|In this Thursday, April 13, 2017 photo, a truck drives by wind turbines near Okarche, Okla. Gov. Mary Fallin is expected to sign legislation Monday, April 17, that rolls back a 10-year tax credit for electricity generated by zero-emission facilities, an incentive for wind power generators as well as geothermal, solar and hydropower producers that’s been in place since 2003. (AP Photo/Sue Ogrocki)|
OKLAHOMA CITY (AP) — A state tax credit that has helped propel Oklahoma to third in the nation in its capacity to generate electricity from wind is expected to end soon.
Gov. Mary Fallin has indicated she will sign legislation that will roll back a 10-year tax credit for electricity generated by zero-emission facilities. It's an incentive for wind power generators as well as geothermal, solar and hydropower producers that's been in place since 2003.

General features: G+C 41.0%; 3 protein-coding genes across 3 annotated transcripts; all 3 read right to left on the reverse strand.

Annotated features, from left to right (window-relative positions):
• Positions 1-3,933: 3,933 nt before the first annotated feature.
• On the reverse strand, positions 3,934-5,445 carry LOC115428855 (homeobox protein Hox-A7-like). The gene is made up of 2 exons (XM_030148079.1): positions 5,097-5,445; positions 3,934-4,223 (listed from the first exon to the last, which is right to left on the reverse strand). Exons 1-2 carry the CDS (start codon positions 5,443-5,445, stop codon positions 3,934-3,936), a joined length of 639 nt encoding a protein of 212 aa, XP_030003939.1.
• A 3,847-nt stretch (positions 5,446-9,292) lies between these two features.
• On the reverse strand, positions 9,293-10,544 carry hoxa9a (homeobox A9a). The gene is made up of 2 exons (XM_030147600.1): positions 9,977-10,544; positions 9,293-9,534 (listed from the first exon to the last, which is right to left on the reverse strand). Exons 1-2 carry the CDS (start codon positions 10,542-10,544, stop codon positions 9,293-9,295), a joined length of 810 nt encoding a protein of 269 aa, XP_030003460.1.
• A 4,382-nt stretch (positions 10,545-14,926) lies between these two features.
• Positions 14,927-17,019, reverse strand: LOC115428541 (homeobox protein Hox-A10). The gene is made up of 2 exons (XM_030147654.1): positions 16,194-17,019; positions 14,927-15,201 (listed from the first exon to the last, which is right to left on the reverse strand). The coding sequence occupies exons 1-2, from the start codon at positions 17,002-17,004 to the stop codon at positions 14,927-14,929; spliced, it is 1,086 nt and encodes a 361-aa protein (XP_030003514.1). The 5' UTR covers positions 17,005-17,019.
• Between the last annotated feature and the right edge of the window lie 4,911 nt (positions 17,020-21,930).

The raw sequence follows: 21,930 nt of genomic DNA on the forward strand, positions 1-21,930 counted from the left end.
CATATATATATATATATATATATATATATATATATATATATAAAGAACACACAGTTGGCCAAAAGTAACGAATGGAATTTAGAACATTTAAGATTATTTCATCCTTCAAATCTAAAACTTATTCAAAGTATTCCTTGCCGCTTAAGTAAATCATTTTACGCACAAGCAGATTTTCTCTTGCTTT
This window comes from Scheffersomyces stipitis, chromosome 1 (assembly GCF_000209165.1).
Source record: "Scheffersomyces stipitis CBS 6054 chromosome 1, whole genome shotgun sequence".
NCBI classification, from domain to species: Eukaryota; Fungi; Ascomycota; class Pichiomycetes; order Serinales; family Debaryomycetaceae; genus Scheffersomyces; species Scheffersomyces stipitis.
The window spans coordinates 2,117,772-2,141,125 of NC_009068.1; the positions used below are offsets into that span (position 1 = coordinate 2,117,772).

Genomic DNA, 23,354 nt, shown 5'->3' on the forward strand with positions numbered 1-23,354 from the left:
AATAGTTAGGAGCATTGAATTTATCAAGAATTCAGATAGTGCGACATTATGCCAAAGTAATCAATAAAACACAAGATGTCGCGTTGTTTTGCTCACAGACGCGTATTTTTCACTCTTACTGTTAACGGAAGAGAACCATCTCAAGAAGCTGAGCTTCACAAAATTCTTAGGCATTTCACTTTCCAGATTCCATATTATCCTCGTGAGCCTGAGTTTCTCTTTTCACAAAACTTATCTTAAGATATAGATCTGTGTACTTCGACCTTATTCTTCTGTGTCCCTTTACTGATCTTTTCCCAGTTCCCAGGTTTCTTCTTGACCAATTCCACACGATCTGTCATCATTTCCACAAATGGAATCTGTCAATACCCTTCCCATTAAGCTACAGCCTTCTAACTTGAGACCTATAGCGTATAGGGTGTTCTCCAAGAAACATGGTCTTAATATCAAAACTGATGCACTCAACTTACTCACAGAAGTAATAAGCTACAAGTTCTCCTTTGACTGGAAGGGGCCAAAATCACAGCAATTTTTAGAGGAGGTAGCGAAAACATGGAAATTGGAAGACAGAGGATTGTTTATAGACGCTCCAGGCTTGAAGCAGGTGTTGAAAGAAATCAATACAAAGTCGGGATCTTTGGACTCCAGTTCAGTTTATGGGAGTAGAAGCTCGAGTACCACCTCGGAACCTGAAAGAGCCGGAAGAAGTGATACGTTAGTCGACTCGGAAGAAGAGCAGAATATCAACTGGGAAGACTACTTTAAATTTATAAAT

The measure changes the date that zero-emission facilities must be in operation to qualify for the credit to July 1, instead of by 2021. It's one of several revenue proposals under consideration as lawmakers struggle to close an estimated $868 million budget shortfall.
But fiscal analysts say closing the credit will have no short-term impact on state tax collections.